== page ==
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The Sinful Conscience
Scripture and a reading from Luther's sermons and devotional writings

Today's online Scripture jigsaw

From the Word

4 And when he had ceased speaking, he said to Simon, “Put out into the deep and let down your nets for a catch.” 5 And Simon answered, “Master, we toiled all night and took nothing! But at your word I will let down the nets.” 6 And when they had done this, they enclosed a great shoal of fish; and as their nets were breaking, 7 they beckoned to their partners in the other boat to come and help them. And they came and filled both the boats, so that they began to sink. 8 But when Simon Peter saw it, he fell down at Jesus’ knees, saying, “Depart from me, for I am a sinful man, O Lord.”

Luke 5:4–8, RSV

From Luther

A sinful conscience is apt to do just as Peter does here, flee from its Saviour, and think: O God, I am not worthy to be saved and sit among the saints and angels! That treasure is far too high for me! But this is foolish; for should you establish yourself upon your own holiness, you would build on the sand. Not until Peter considered himself unworthy did he become really worthy. Just because you are a sinful person you must the more trust in God. In this matter you must open wide and greatly expand your heart that grace may freely flow into it.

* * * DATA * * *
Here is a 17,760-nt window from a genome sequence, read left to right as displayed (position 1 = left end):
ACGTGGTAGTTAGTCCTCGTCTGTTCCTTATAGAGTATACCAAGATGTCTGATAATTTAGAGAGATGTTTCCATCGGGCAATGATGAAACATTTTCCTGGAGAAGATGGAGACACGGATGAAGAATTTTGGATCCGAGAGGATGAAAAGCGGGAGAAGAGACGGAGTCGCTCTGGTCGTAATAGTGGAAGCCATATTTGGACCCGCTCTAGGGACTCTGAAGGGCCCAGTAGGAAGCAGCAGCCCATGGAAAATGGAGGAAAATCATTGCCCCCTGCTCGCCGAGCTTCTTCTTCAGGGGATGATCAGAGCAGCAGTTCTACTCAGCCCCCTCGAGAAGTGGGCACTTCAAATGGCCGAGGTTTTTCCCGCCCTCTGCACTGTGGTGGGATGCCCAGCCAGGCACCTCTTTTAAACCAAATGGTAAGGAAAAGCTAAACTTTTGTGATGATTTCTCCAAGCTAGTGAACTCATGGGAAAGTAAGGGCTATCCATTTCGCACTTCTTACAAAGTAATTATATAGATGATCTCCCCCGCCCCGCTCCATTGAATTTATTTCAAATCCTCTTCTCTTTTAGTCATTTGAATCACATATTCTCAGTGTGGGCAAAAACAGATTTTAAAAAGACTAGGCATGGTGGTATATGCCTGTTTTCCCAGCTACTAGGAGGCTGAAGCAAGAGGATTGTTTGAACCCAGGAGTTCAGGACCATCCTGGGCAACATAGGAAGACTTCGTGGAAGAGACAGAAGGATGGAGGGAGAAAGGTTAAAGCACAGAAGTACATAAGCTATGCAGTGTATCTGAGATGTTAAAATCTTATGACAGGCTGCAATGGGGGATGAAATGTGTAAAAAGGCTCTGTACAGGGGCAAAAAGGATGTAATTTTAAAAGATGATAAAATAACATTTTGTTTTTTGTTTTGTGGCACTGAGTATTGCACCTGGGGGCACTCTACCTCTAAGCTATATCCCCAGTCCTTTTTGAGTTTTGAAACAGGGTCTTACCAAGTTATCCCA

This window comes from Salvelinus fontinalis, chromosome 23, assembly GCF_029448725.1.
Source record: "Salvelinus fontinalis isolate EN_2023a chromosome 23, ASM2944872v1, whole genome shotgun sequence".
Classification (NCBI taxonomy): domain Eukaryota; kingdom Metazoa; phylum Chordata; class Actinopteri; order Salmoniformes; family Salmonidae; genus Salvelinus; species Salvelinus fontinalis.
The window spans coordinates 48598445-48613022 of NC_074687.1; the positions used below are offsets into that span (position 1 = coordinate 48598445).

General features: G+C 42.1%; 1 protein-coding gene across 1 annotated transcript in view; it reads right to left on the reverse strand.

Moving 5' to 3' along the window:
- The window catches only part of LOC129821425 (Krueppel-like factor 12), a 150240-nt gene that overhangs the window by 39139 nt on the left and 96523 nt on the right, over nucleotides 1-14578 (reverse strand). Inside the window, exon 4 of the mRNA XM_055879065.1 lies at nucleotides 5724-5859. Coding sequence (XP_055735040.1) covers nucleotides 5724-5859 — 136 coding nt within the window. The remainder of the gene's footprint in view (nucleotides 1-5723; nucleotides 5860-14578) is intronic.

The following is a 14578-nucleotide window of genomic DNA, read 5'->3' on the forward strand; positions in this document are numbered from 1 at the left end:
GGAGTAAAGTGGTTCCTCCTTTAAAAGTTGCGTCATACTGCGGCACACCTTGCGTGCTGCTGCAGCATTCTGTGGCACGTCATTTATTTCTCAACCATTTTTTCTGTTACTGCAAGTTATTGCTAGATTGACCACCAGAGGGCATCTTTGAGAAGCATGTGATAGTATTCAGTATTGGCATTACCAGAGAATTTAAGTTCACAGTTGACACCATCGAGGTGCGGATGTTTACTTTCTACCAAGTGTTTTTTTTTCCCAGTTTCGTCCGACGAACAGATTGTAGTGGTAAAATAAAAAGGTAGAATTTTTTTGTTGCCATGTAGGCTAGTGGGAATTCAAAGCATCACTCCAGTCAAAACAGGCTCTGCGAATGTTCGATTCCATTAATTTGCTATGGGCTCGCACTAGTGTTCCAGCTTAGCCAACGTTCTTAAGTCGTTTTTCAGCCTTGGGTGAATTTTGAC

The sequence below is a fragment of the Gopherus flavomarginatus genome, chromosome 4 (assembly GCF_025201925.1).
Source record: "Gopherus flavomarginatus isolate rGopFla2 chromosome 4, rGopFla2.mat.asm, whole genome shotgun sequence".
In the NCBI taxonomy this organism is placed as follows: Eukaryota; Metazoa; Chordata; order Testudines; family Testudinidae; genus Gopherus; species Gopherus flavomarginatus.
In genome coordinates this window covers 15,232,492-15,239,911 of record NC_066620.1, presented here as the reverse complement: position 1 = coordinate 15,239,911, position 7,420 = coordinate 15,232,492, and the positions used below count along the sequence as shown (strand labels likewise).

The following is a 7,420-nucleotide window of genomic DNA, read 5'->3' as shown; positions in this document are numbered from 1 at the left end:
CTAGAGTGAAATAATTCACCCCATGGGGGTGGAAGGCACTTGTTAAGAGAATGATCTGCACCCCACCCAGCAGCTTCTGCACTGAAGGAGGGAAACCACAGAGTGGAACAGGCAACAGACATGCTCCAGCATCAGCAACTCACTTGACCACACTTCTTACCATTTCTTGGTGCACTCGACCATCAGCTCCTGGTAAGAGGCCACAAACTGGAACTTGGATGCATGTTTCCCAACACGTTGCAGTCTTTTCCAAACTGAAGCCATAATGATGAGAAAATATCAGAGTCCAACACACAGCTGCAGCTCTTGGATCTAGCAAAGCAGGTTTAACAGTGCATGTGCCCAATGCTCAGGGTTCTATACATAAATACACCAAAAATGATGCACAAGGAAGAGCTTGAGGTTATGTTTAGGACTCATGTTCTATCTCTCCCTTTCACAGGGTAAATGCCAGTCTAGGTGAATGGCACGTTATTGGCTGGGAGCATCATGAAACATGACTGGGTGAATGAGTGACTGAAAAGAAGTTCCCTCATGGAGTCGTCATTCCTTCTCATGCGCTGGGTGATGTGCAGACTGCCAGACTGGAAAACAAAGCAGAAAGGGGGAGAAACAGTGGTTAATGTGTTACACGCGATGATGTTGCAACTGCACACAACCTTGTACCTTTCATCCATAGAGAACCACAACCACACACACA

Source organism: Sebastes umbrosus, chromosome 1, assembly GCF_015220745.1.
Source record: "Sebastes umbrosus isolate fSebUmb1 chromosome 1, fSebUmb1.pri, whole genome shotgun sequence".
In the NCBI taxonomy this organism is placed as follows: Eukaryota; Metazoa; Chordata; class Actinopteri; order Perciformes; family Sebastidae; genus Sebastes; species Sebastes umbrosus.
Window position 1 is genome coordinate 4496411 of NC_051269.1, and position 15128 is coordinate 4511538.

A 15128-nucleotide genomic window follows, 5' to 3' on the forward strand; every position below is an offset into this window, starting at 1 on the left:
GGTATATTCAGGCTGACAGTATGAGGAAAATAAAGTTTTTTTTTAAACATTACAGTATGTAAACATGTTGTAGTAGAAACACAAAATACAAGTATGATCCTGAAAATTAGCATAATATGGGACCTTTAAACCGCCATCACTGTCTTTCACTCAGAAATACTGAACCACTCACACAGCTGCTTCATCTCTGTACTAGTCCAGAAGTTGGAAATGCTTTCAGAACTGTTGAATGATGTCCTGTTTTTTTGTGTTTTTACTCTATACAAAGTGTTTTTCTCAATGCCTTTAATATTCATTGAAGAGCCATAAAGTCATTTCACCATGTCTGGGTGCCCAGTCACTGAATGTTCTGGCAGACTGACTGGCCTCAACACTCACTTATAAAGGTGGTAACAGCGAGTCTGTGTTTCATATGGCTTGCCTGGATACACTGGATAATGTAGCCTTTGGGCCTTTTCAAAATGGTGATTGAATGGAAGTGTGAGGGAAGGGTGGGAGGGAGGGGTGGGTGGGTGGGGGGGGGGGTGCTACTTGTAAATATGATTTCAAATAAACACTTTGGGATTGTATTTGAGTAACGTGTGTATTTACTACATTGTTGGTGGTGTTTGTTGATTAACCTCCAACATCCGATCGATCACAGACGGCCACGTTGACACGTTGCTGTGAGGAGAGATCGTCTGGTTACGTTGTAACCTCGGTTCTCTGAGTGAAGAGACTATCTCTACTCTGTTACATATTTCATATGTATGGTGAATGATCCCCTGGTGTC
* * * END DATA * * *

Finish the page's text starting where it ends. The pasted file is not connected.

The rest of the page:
It is proper that you know yourself, and the more thoroughly you do this, the better it is; but you must not on that account reject grace because of your sins. If you find that your conscience troubles you and would drive you to despair, you are most fortunate; then you will find consolation in the words of Micah and say: “Who is a God like unto thee, that pardoneth iniquity and casteth our sins into the depths of the sea?” All gods that do not take away sin are idols. These wish to discover righteousness, but the Lord God brings it. Therefore when your God comes to you and your conscience feels its sins, you must not despair. The more you feel your disgrace, the quicker God imparts grace.

The Scriptures praise God because he takes away sins and casts them into the depths of the sea. Gods says: “I, even I, am he that blotteth out thy transgressions for mine own sake; I will not remember thy sins.” We cannot become rid of our sins by our works, nor become righteous by means of any power within ourselves. God will do that without merit and without works, out of pure grace. Therefore the more you feel that you are a sinful man and the more you wish to flee from God, the more you should press toward him. Do not desist, but approach God with renewed confidence and hold fast to him.

Luther, Martin, and John Sander. Devotional Readings from Luther’s Works for Every Day of the Year. Augustana Book Concern, 1915, pp. 297–98.

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